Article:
Mugabe to be buried at Zimbabwe national shrine in about 30 days, nephew says
By MacDonald Dzirutwe and Alexander Winning
HARARE (Reuters) - Robert Mugabe will be buried at a Zimbabwean national shrine in Harare in about 30 days, his nephew said on Friday, contradicting comments earlier in the day that the burial will be on Sunday.
Mugabe, who ruled Zimbabwe for 37 years until he was ousted by his own army in November 2017, died in a Singapore hospital a week ago aged 95.
A fight over his burial place has threatened to undermine his successor, President Emmerson Mnangagwa, Mugabe's former deputy who conspired to topple him, and expose deep rifts in the governing ZANU-PF party.
"The government and the chiefs went to the Heroes Acre, showed each other where President Mugabe is going to be buried, and that place would take about 30 days to complete," said Leo Mugabe, a nephew of the former president who has acted as a spokesman for the family.
"So what that means is the burial will take that long," he said.
Mnangagwa and the ruling ZANU-PF party have wanted Mugabe buried at a national monument to heroes of the liberation war against white minority rule. Such a ceremony could give Mnangagwa a chance to show that the party is united behind his political and economic agenda.
But some relatives, expressing bitterness at the way former comrades including Mnangagwa had ousted Mugabe, had pushed for him to be buried in his home village rather than at the shrine.
Mugabe's body will be preserved until the burial, Leo Mugabe said.
Asked whether a mausoleum or similar structure would be built for Mugabe, the nephew said: "Yes, something like that", also disclosing that the burial site will not be next to the one of the former president's first wife Sally, who died in 1992.
"It's a totally different site," he said.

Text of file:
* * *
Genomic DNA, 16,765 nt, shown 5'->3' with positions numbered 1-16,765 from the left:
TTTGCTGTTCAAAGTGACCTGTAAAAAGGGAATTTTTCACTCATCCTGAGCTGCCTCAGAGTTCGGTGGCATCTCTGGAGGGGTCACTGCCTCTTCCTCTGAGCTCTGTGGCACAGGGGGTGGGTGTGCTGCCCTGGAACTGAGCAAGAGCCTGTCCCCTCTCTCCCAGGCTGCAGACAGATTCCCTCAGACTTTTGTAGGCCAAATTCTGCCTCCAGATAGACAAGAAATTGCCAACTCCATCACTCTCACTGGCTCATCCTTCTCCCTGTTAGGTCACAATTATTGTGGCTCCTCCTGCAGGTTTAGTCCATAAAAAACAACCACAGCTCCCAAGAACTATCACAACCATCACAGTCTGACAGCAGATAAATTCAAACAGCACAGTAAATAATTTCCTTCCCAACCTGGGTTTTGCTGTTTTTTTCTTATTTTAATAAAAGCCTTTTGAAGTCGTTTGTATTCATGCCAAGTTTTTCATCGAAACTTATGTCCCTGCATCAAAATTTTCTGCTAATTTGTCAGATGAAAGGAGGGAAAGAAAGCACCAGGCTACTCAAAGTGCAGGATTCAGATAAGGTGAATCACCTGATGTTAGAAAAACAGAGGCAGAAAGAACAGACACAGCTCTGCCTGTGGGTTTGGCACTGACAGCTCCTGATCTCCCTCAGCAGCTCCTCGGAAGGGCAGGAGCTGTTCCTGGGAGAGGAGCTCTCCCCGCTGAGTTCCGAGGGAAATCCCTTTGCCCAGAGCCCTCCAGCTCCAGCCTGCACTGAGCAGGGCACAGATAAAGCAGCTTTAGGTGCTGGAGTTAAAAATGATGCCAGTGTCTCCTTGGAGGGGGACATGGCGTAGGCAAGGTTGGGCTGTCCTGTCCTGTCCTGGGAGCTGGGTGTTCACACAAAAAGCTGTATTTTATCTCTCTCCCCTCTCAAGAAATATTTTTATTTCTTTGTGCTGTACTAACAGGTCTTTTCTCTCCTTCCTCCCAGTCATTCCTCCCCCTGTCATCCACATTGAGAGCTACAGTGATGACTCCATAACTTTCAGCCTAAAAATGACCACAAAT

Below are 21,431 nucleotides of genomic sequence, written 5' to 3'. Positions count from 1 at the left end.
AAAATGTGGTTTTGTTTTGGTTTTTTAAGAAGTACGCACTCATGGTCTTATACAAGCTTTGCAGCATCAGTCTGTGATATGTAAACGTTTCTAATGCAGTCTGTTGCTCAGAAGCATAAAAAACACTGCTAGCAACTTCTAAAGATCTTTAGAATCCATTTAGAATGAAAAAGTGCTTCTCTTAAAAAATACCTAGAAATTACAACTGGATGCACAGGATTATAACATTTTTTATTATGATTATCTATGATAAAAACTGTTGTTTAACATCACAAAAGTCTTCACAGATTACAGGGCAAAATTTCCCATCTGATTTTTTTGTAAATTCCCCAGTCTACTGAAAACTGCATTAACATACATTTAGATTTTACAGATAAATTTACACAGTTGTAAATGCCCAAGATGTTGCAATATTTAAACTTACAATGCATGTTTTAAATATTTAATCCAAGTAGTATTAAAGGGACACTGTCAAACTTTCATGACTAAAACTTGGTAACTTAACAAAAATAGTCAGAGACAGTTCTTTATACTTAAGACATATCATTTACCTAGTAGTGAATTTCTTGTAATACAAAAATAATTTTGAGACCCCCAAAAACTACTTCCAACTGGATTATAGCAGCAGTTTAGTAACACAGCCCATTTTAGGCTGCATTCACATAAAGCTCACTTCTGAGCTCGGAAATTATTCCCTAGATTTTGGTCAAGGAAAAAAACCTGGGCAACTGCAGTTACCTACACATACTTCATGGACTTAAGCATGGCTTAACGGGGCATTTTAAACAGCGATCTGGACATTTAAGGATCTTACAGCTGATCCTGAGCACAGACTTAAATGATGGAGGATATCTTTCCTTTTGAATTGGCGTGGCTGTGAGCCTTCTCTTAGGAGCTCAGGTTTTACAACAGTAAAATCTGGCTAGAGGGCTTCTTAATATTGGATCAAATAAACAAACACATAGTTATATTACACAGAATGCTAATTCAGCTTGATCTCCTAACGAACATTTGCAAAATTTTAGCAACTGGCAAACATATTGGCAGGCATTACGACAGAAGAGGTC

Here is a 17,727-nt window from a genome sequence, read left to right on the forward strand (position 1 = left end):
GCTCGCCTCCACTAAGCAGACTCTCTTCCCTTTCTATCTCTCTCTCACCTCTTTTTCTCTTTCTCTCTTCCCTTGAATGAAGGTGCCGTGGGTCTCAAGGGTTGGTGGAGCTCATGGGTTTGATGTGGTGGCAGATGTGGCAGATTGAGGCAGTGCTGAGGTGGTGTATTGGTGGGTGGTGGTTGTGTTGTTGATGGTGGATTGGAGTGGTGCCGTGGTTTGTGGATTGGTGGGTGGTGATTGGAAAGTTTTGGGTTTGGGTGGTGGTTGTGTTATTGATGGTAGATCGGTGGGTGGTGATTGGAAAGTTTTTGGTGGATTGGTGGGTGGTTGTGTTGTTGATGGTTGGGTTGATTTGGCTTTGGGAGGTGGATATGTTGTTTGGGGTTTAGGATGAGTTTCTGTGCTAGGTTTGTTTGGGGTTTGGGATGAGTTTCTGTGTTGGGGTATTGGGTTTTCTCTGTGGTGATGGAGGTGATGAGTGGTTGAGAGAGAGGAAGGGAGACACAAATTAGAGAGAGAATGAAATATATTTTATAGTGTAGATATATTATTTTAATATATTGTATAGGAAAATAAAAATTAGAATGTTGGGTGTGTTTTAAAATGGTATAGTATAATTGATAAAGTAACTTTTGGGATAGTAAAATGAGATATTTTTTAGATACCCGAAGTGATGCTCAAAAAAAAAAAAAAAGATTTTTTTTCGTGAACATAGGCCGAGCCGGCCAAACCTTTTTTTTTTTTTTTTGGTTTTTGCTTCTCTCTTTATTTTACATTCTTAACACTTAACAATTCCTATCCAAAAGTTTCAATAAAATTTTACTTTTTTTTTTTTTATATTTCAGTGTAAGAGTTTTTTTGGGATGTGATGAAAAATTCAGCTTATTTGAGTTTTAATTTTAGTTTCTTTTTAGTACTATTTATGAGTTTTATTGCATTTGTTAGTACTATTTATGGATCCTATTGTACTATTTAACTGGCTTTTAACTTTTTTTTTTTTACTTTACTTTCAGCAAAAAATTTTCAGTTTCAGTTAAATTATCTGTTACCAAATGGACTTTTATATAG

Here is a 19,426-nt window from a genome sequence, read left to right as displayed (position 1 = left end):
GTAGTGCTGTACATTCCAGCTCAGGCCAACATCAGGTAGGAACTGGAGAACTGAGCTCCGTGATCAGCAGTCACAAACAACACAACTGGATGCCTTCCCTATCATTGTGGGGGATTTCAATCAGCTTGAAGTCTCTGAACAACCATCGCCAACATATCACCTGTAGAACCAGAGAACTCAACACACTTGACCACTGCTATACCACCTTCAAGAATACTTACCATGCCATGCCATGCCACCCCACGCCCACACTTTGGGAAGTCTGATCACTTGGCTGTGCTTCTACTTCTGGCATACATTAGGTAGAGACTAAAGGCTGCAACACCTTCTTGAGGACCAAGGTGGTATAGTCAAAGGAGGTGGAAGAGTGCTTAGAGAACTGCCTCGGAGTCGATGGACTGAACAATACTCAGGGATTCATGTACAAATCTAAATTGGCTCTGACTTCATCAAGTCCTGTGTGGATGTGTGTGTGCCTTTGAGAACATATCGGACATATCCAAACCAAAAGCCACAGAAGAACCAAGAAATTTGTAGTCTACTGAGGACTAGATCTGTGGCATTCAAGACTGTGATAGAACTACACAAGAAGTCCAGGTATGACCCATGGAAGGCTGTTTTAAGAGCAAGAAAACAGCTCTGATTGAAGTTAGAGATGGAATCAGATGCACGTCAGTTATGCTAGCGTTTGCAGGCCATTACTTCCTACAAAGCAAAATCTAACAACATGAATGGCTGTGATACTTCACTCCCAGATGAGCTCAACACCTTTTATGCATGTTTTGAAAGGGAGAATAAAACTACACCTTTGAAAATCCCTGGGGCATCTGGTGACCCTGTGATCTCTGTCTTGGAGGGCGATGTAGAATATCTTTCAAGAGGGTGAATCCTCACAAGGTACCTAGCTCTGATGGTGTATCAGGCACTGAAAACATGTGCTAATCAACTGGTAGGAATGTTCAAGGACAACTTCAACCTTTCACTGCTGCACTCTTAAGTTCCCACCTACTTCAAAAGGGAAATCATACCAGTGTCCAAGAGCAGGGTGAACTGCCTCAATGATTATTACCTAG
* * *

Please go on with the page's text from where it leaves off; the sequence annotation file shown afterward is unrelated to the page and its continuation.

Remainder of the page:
Mugabe's body arrived in Zimbabwe from Singapore on Wednesday and started three days of lying in state on Thursday.
Foreign Minister Sibusiso Moyo told Reuters that the confusion over Mugabe's burial place had arisen because the government could reach an agreement with close family members only once they returned to Zimbabwe with the body.
He said it was fitting for Mugabe to be interred at National Heroes Acre because it "symbolises the greatest honour one can be bestowed with and it can only be a place where men and women who have contributed to the liberation of this country...can be buried."
During his near four-decades rule, Mugabe used his powers to bestow or deny former comrades the privilege to be buried at National Heroes Acre.
Mugabe's body was displayed for a second day on Friday at Rufaro soccer stadium in Harare's Mbare township, where thousands of mourners filed past the open coffin.
Foreign dignitaries were due to start arriving in Harare on Friday ahead of a state funeral planned for the country's National Sports Stadium on Saturday. Heads of state expected to attend the funeral include South African President Cyril Ramaphosa and Kenya's Uhuru Kenyatta.
(Reporting by MacDonald Dzirutwe and Alexander Winning; Writing by Olivia Kumwenda-Mtambo; Editing by Catherine Evans, Peter Graff and Toby Chopra)